original point was not talking about just one trail. I was talking about
the general case for bike trails across the U.S. Almost all use is
recreation, NOT transportation. Even a dozen carefully cherry picked
examples do not disprove that fact.

--
- Frank Krygowski
  #257  
Old July 22nd 18, 03:24 AM posted to rec.bicycles.tech
Frank Krygowski[_4_]
external usenet poster
 
Posts: 6,271
Default Making America into Amsterdam

On 7/21/2018 4:57 PM, sms wrote:
On 7/21/2018 8:00 AM, Joerg wrote:
On 2018-07-20 18:58, Frank Krygowski wrote:
On 7/20/2018 10:53 AM, sms wrote:


I was astounded to learn that "almost ALL trail users in almost all
areas use a car to haul their bike to the trail."

Seriously, some people need to learn that life exists outside their
own neighborhood, and that not all areas of the country are exactly
the same, so they don't make statements that generalize based on their
own limited experiences. Certainly people from Silicon Valley and the
Bay Area, that have never experienced the eastern U.S., experience
culture shock when they go back east, or to the deep south.


Here's a link to survey data from 20 trails in Pennsylvania and New
Jersey:
https://www.railstotrails.org/resour...in al_Rev.pdf



"Purpose of Trail Use: Health 56%*** Recreation 38%*** Training 3% Other
2%** Commuting 1%"

That's not "my own neighborhood." That's the next state over, and the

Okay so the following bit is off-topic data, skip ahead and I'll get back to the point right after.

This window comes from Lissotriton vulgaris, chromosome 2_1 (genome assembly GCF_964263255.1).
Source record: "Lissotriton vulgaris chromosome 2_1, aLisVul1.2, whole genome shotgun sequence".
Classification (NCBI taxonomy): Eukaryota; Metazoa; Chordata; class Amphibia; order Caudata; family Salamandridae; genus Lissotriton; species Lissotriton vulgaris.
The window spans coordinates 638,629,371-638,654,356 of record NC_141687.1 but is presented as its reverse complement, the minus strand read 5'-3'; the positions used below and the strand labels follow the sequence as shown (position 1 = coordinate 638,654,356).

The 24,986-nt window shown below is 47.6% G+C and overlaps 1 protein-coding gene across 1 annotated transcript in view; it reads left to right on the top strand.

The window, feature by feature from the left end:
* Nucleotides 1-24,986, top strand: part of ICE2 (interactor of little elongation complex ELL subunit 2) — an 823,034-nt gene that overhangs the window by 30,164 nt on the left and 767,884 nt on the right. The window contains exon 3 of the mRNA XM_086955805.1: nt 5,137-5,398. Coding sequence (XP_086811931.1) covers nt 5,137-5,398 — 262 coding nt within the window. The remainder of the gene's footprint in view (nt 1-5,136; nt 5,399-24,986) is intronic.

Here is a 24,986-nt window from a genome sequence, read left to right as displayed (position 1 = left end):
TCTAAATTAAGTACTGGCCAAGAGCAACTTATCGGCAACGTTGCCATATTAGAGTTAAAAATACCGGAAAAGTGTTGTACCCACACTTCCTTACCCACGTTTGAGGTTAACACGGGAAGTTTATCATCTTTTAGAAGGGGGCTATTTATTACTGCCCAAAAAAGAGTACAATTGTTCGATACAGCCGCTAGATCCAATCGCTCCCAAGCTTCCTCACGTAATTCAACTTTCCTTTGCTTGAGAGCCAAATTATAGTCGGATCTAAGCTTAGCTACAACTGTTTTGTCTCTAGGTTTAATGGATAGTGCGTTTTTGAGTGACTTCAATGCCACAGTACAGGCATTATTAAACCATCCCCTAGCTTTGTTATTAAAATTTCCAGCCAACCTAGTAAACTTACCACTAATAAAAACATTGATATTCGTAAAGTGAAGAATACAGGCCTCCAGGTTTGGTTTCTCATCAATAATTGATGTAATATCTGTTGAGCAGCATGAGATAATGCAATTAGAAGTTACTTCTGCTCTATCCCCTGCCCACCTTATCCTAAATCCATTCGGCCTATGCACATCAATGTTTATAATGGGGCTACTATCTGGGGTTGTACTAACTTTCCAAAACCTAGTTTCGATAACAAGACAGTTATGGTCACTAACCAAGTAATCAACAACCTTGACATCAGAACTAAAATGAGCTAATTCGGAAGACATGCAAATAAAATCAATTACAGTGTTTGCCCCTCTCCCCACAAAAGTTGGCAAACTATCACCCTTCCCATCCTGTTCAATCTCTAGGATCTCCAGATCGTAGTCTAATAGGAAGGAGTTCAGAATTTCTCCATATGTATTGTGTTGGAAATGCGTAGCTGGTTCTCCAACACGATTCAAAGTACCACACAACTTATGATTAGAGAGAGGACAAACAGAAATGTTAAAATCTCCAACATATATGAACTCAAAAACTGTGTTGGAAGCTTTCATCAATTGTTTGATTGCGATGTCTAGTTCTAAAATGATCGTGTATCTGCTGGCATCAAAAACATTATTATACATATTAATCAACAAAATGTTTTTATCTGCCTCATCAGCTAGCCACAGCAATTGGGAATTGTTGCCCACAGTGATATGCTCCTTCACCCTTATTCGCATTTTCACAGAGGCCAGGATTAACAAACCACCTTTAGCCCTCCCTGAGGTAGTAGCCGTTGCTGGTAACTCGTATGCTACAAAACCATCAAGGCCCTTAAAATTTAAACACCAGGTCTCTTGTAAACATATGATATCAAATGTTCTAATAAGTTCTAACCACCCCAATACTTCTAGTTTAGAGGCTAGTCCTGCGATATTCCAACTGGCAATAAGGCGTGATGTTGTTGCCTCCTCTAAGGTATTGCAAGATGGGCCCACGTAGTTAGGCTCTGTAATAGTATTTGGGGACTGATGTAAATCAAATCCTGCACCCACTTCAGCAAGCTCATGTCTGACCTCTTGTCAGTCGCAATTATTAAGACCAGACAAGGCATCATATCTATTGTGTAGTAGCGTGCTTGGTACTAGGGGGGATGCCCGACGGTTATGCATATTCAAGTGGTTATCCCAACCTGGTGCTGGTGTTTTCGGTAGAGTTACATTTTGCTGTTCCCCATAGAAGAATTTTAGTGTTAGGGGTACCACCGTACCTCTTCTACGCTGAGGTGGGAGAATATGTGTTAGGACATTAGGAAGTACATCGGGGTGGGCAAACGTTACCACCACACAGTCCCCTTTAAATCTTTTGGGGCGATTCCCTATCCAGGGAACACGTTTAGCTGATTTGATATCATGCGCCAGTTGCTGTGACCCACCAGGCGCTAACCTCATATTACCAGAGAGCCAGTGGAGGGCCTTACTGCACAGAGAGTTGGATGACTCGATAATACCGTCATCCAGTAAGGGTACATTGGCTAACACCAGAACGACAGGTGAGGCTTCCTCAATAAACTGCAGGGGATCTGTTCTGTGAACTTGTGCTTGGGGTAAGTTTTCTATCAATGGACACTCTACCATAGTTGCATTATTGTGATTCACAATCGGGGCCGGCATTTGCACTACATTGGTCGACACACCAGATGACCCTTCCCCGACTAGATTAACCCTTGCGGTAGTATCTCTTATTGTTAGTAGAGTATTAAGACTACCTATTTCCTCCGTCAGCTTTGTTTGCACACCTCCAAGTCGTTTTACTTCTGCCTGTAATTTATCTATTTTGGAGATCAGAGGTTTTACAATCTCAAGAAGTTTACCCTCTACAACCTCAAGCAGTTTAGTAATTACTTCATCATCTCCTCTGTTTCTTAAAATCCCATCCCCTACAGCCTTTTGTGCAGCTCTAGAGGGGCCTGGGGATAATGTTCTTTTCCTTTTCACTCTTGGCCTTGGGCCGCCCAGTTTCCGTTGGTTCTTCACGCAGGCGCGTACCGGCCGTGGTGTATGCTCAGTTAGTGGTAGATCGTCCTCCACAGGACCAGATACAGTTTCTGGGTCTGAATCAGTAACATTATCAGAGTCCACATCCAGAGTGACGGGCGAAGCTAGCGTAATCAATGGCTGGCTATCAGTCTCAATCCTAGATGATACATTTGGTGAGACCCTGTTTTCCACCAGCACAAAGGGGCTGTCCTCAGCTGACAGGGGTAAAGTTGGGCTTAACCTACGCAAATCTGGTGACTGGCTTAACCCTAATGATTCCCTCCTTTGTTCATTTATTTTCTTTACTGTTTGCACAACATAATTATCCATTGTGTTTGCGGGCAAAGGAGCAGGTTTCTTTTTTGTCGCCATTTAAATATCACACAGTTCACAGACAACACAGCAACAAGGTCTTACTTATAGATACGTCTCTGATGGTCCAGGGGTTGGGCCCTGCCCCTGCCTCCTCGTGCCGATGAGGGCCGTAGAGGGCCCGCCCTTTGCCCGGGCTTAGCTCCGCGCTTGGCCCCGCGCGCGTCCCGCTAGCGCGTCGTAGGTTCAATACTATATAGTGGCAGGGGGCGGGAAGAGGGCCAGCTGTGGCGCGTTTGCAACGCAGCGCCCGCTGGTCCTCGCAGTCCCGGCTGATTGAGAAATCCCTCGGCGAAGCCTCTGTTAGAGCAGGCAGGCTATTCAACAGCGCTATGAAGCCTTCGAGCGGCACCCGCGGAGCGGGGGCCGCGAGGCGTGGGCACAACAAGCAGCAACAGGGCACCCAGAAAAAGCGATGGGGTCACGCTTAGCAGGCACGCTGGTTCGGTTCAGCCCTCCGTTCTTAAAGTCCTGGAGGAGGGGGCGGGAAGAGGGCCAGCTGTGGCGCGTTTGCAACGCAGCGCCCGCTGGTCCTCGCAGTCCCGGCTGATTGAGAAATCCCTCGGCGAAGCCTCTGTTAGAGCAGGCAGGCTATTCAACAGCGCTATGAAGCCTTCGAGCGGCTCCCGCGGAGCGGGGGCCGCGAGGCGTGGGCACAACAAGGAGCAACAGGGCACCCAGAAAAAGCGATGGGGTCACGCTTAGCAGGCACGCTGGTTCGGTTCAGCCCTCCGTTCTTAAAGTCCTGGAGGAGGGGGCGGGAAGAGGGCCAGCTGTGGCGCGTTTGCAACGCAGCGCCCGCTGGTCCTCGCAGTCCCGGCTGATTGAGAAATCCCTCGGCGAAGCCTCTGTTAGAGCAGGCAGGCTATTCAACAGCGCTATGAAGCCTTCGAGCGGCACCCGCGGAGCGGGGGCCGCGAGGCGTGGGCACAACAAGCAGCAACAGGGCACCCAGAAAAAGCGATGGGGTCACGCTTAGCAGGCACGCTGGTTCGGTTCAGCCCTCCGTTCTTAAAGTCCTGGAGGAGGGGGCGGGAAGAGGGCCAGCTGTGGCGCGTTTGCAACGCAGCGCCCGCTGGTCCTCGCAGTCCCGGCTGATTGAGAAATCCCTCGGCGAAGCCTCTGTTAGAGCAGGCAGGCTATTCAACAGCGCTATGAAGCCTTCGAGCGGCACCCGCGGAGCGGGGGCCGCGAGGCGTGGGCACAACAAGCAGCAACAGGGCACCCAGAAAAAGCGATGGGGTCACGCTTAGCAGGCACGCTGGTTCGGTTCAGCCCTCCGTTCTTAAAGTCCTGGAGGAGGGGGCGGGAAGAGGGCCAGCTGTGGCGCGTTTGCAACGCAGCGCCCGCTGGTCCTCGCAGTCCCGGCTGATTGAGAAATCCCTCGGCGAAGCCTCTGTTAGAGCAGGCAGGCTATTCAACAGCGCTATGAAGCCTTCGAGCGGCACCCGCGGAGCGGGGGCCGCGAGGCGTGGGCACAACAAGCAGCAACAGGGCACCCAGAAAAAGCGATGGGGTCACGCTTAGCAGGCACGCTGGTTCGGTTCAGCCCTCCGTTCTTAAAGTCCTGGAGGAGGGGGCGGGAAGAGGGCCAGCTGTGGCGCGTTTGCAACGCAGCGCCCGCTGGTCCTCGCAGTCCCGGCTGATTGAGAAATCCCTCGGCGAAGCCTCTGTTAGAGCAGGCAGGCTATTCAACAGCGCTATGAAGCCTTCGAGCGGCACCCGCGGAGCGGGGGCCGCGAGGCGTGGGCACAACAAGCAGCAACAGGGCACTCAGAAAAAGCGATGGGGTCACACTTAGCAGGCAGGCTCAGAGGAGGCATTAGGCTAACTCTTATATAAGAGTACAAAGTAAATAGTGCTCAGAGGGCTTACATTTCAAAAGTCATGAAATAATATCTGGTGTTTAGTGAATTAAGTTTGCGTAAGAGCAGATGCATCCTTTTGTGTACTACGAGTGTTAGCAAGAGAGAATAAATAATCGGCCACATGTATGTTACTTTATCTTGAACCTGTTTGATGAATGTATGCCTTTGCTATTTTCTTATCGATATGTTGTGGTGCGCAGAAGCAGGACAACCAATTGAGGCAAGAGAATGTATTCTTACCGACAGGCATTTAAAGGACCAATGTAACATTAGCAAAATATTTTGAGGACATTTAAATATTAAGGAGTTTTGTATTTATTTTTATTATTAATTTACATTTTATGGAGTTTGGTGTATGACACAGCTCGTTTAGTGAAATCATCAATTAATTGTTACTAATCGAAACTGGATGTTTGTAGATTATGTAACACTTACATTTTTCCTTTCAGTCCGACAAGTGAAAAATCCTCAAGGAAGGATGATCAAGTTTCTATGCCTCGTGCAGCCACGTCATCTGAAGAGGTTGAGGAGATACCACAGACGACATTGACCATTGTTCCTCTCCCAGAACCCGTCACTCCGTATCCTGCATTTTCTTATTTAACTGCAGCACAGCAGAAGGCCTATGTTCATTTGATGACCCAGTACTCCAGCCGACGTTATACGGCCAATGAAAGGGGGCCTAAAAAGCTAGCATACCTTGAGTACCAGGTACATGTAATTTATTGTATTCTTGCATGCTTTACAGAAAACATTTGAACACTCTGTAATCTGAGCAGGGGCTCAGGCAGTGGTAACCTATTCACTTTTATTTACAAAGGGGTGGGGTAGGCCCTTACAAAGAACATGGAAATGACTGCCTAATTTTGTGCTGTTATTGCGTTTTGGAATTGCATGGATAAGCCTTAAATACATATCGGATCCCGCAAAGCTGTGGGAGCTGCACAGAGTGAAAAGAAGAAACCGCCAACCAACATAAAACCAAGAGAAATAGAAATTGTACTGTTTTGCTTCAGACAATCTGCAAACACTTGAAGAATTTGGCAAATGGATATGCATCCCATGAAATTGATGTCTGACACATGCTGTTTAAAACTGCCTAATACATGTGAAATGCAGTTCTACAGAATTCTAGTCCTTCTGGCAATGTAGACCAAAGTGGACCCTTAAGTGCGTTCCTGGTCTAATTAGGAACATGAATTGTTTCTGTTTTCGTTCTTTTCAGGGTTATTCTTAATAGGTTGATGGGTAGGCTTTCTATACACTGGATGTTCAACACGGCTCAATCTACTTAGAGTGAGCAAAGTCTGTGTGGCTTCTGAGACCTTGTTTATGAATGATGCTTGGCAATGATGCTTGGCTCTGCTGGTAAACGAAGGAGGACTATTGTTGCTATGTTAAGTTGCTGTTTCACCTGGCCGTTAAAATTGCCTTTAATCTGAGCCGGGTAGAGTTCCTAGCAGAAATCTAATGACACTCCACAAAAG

one past that. 20 trails. Ten years of surveys.

Why no comment on the data, Stephen? Joerg?


Because it is either wrong or you picked a trail with hardly any
connections to destinations where people need to go. Want to have an
example where this worked most excellently? Voila:

https://www.sanjoseca.gov/DocumentCenter/View/61031

Quote "The Guadalupe River Trail is used more frequently for active
transportation, with 35.4% reporting commuting to/from work".


I don't see Frank's posts, but based on the past, his "data" is usually
either totally fabricated, or he finds obscure web references that are
not necessarily related to the question at hand.

The link he provided is a prime example. Trails for "Rails to Trails"
are often recreational trails, not the same as Multi-Use-Trails in urban
and suburban areas which have been designed to tie together residential
and commercial areas. I have ridden one such "rail to trail"
http://www.ridethehiawatha.com/. There are definitely parking lots.
It's not an area where anyone lives, it's purely recreational.


Yes, and its website even gives driving directions to the trail. The use
of that trail is in line with the use of most of the bike trails across
the country, no matter whether they are urban, suburban or rural.

As an elected official I recently attended a "Trails and Waterways
Summit" where we discussed overcoming obstacles to continuing to develop
the trails network along creeks and rivers. The only real hope of
relieving traffic congestion is to at least slightly increase the bike
mode. Even a small increase would have an effect on congestion
https://valleywaternews.org/2018/07/16/first-trails-summit-is-a-success/.
I don't know of ANY of the county's creek and river trails where they
installed parking lots for people to drive to the beginning of the trail
and then bike, but perhaps there are some.


As to what you know or don't know - ignorance isn't bliss in your case;
instead, ignorance is hubris. But I don't expect you to know everything.
In fact, I no longer expect you to know much at all.

The nearest "creek and river" trail to me is about seven miles away. It
has parking lots at both ends, plus toward the middle. The next closest